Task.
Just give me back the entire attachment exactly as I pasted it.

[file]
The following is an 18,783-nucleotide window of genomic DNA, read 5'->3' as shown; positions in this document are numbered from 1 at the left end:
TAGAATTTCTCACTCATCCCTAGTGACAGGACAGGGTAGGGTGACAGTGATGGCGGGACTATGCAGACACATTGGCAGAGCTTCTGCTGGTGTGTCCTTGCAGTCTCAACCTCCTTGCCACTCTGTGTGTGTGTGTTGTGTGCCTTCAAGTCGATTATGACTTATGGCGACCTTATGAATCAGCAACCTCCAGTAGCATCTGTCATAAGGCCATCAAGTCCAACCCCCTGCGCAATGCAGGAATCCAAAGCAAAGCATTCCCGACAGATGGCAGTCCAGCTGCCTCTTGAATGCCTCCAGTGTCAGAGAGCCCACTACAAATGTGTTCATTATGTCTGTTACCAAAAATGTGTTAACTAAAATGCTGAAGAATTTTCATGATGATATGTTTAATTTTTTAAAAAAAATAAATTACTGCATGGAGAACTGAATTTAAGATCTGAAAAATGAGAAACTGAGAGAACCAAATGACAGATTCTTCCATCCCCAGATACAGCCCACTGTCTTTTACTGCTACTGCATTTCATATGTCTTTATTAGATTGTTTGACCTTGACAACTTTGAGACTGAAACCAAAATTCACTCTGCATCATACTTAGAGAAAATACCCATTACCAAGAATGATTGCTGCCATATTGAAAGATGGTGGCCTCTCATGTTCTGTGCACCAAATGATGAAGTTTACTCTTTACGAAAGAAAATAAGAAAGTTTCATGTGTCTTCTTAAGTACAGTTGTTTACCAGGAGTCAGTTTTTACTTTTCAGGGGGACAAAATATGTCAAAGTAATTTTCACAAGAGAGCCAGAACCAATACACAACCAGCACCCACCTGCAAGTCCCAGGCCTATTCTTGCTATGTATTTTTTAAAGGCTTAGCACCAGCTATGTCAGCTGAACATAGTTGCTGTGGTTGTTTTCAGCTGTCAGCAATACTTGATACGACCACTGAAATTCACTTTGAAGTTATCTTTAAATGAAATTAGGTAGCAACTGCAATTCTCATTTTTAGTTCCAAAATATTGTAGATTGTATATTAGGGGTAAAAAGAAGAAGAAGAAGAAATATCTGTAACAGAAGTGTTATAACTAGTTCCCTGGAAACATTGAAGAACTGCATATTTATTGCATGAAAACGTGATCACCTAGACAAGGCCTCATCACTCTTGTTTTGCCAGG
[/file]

The following is an 18,783-nucleotide window of genomic DNA, read 5'->3' as shown; positions in this document are numbered from 1 at the left end:
TAGAATTTCTCACTCATCCCTAGTGACAGGACAGGGTAGGGTGACAGTGATGGCGGGACTATGCAGACACATTGGCAGAGCTTCTGCTGGTGTGTCCTTGCAGTCTCAACCTCCTTGCCACTCTGTGTGTGTGTGTTGTGTGCCTTCAAGTCGATTATGACTTATGGCGACCTTATGAATCAGCAACCTCCAGTAGCATCTGTCATAAGGCCATCAAGTCCAACCCCCTGCGCAATGCAGGAATCCAAAGCAAAGCATTCCCGACAGATGGCAGTCCAGCTGCCTCTTGAATGCCTCCAGTGTCAGAGAGCCCACTACAAATGTGTTCATTATGTCTGTTACCAAAAATGTGTTAACTAAAATGCTGAAGAATTTTCATGATGATATGTTTAATTTTTTAAAAAAAATAAATTACTGCATGGAGAACTGAATTTAAGATCTGAAAAATGAGAAACTGAGAGAACCAAATGACAGATTCTTCCATCCCCAGATACAGCCCACTGTCTTTTACTGCTACTGCATTTCATATGTCTTTATTAGATTGTTTGACCTTGACAACTTTGAGACTGAAACCAAAATTCACTCTGCATCATACTTAGAGAAAATACCCATTACCAAGAATGATTGCTGCCATATTGAAAGATGGTGGCCTCTCATGTTCTGTGCACCAAATGATGAAGTTTACTCTTTACGAAAGAAAATAAGAAAGTTTCATGTGTCTTCTTAAGTACAGTTGTTTACCAGGAGTCAGTTTTTACTTTTCAGGGGGACAAAATATGTCAAAGTAATTTTCACAAGAGAGCCAGAACCAATACACAACCAGCACCCACCTGCAAGTCCCAGGCCTATTCTTGCTATGTATTTTTTAAAGGCTTAGCACCAGCTATGTCAGCTGAACATAGTTGCTGTGGTTGTTTTCAGCTGTCAGCAATACTTGATACGACCACTGAAATTCACTTTGAAGTTATCTTTAAATGAAATTAGGTAGCAACTGCAATTCTCATTTTTAGTTCCAAAATATTGTAGATTGTATATTAGGGGTAAAAAGAAGAAGAAGAAGAAATATCTGTAACAGAAGTGTTATAACTAGTTCCCTGGAAACATTGAAGAACTGCATATTTATTGCATGAAAACGTGATCACCTAGACAAGGCCTCATCACTCTTGTTTTGCCAGG